I’m all about finding ways to dig deep when necessary. I started to get cramp feelings deep inside my core. To me it felt like my organs were hurting! My dear friend Cathy had passed away earlier in the month so I had her name written in marker pen up my left arm, my problem shoulder side, to give me and my shoulder strength. I started saying her name in beat with my stroke over and over, then I added other people’s names who are dear to me – two syllable names work best…sorry!! As I ran through every two syllable name, I started to hurt more from within! Keeping up my chant did two things for me. It took my mind off the pain and it kept my mind aware!

More time went by and I was close to the end of the pool…at the wrong end. I thought, that’s it, I’m getting out, this is crazy – but then I thought about having to walk barefoot on the cold concrete in the 0 degrees outdoor temperature! So I decided to swim back and then I would get out. As the ladder got closer and closer at the ‘right’ end, I felt so happy. I had made a good effort, enough is enough! About 5 metres from the end, Marcel van der Togt held up four fingers as I had asked him to!! Bugger! That meant that I had to keep going. I couldn’t give up with only four lengths to go, 200 metres! With that I turned and went on for the last two hundred metres. I had slowed right down. When I got to the last lap I was aware of cheering. My body was having difficulty coordinating so I had to swim breaststroke for the last 40 metres. I touched the end!! I had done it! I had swum an ice mile and I had become the first person in the Netherlands to do so. This swim took me 37 minutes 33 seconds. If I’m swimming a mile in 16 degrees water, I can swim it in about 27 minutes! My Ice Mile was not the speediest of times but who cares about time!

One of the paramedics jumped in the pool and helped me out. Marcel reached down and helped me too. Next thing a microphone was in front of my face! “Mevrouw Clark, How was the swim”. Let me explain – when you have been face down in such cold water for over 37 minutes your face is frozen and your brain is not working properly! My response was “reeeeeaaaaalllllyyyy crrraaaaazzzzzyyyy”! “Mevrouw Clark, Will you do this swim again” – “noooooooooooooooooo”!! This interview was on the national news later that evening. Both my boys saw this and said “mum, please don’t put that on Facebook, and if you do, don’t tag us”!!!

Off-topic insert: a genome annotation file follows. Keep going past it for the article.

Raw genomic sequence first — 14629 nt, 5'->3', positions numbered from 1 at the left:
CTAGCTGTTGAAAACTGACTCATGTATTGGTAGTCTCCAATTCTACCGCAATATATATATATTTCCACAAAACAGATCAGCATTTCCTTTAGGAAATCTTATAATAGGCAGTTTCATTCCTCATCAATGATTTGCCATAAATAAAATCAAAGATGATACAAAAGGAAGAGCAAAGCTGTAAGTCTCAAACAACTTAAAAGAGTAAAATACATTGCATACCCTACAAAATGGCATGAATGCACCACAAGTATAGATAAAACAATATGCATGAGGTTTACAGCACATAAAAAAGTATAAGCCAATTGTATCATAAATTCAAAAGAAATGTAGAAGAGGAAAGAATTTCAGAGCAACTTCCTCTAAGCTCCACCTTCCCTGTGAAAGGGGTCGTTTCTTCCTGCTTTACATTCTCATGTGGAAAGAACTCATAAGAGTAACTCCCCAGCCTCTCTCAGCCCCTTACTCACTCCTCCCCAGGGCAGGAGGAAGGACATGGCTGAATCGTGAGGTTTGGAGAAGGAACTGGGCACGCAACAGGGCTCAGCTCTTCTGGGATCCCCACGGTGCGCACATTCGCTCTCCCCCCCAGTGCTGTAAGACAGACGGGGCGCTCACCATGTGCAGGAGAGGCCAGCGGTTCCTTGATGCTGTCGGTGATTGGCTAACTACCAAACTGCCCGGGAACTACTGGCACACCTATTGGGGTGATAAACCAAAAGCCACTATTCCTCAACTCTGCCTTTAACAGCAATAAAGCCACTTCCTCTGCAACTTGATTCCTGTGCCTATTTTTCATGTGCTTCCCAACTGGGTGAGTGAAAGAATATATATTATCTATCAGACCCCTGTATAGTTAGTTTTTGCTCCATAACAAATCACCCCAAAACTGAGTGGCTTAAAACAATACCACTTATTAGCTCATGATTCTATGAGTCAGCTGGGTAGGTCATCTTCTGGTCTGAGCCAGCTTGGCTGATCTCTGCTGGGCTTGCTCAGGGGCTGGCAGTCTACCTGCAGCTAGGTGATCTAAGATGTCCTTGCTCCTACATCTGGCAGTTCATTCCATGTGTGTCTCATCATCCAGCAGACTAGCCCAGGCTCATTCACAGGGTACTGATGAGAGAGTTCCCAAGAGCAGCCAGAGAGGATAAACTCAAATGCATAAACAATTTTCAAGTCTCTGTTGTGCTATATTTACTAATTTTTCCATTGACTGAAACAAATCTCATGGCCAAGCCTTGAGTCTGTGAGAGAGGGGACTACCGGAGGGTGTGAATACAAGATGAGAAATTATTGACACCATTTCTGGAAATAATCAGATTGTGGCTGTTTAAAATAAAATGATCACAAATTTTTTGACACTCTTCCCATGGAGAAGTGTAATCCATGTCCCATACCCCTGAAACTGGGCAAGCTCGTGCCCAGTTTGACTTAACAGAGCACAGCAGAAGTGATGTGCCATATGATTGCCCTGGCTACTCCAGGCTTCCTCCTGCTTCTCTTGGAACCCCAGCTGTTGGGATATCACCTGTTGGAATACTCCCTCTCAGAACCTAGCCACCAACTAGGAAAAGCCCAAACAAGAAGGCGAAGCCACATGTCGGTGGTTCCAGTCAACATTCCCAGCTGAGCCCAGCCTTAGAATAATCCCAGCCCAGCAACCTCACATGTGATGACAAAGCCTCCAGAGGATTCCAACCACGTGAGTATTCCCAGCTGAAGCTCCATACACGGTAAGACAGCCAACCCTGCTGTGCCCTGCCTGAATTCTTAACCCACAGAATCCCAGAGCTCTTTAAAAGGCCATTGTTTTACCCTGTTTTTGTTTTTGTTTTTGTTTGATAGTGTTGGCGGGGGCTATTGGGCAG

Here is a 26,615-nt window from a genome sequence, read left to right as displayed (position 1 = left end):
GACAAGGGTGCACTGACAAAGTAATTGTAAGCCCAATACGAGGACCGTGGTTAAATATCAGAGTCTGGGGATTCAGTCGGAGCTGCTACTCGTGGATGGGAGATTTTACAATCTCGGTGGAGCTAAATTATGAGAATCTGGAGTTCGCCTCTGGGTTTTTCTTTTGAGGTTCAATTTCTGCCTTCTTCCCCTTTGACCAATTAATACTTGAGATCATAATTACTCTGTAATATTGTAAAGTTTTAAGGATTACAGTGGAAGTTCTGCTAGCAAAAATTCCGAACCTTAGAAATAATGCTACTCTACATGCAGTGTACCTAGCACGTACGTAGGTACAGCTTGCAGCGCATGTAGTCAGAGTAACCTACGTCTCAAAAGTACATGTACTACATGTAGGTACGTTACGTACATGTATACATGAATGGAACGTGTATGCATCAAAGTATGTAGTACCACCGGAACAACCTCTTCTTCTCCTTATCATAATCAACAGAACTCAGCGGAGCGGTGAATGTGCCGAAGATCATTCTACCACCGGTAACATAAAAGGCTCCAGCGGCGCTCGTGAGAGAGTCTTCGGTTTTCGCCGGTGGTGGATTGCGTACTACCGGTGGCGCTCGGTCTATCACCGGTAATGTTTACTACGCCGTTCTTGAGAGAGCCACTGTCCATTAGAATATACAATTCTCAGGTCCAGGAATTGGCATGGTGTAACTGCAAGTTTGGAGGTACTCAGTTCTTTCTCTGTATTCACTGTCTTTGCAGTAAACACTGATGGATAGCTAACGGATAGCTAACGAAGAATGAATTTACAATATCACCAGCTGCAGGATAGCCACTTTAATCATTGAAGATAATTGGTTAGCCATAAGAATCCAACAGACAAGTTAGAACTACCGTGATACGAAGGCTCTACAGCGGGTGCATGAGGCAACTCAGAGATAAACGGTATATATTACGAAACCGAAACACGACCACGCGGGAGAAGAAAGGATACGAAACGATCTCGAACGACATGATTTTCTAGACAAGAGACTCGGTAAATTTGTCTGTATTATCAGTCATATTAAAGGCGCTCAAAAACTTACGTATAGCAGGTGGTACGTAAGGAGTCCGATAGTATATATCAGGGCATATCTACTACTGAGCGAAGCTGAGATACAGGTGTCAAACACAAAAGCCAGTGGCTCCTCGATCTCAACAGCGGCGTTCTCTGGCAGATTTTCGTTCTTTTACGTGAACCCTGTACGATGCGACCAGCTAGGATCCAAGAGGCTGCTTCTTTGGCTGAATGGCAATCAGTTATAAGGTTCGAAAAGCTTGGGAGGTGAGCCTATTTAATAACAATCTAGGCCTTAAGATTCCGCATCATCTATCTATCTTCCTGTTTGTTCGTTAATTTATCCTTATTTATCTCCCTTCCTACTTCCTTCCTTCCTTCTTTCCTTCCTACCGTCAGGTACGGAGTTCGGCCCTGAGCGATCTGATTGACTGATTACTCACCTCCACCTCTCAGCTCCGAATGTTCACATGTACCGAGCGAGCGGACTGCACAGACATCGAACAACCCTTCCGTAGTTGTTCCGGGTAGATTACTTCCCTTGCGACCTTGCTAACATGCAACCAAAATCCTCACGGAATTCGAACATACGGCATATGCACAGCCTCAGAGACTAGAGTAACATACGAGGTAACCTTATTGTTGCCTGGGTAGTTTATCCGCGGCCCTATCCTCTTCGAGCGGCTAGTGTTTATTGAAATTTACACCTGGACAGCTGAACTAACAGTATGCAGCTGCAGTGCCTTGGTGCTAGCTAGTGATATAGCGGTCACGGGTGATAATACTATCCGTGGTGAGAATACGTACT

Someone had retrieved a wheelchair by this time and I was wheeled into the warming tent. Being outside for that bit extra wasn’t so good. The next few minutes were a blur! I remember a friend of Marco’s feeding me warm Rooibos tea…it was the best thing I had ever tasted, and then it came up again! My son Connor who was 12 at the time stood guard over me. When I was a bit more aware he said to me “mum, 4 men had to help get you dressed”! I said “that was nice, were they good looking”!! In this sport we just help each other where necessary. There’s no room for modesty or egos at all!! As you warm up, the pain in your hands and feet as the blood returns to them is like someone bashing them with a sledgehammer! I still continue to train outside in the North Sea (in Norwich now where I live) right throughout the winter in a swim costume. This will be my fourth winter!

Within 30 minutes, I was back to myself again – with a big warm coat on and my Dryrobe, hat and gloves!!! I received a beautiful big cup and loads of congratulations. My mind wandered to my dear friend Cathy after the presentation, as I said she had just passed away losing a very brave and unfair battle against cancer. I did it Cathy. Why did I do it, because I could!

Ice Mile Swim Photo Journal
Pool temperature 3.6 degrees Celsius.

Pool temperature 3.6 degrees Celsius.

Ice in the pool

Ice in the pool!

Tracy Clark lane 1 (one mile), Marco de Jonge lane 2 (one kilometre)

Tracy Clark lane 1 (one mile), Marco de Jonge lane 2 (one kilometre)

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Claw fingers setting in.

Claw fingers setting inThe last 40m breaststroke..losing co-ordination.

The last 40m breaststroke..losing co-ordinationHelp!

ice mile swim finish

ice mile swim finishPain setting in!

ice mile swim finishInterview with the national news. Thank goodness that’s over with!

Interview with the national newsFirst person to swim an Ice Mile in the Netherlands!

First person to swim an Ice Mile in the Netherlands

International Ice Swimming Association Ice Mile certificate.

International Ice Swimming Association Ice Mile certificate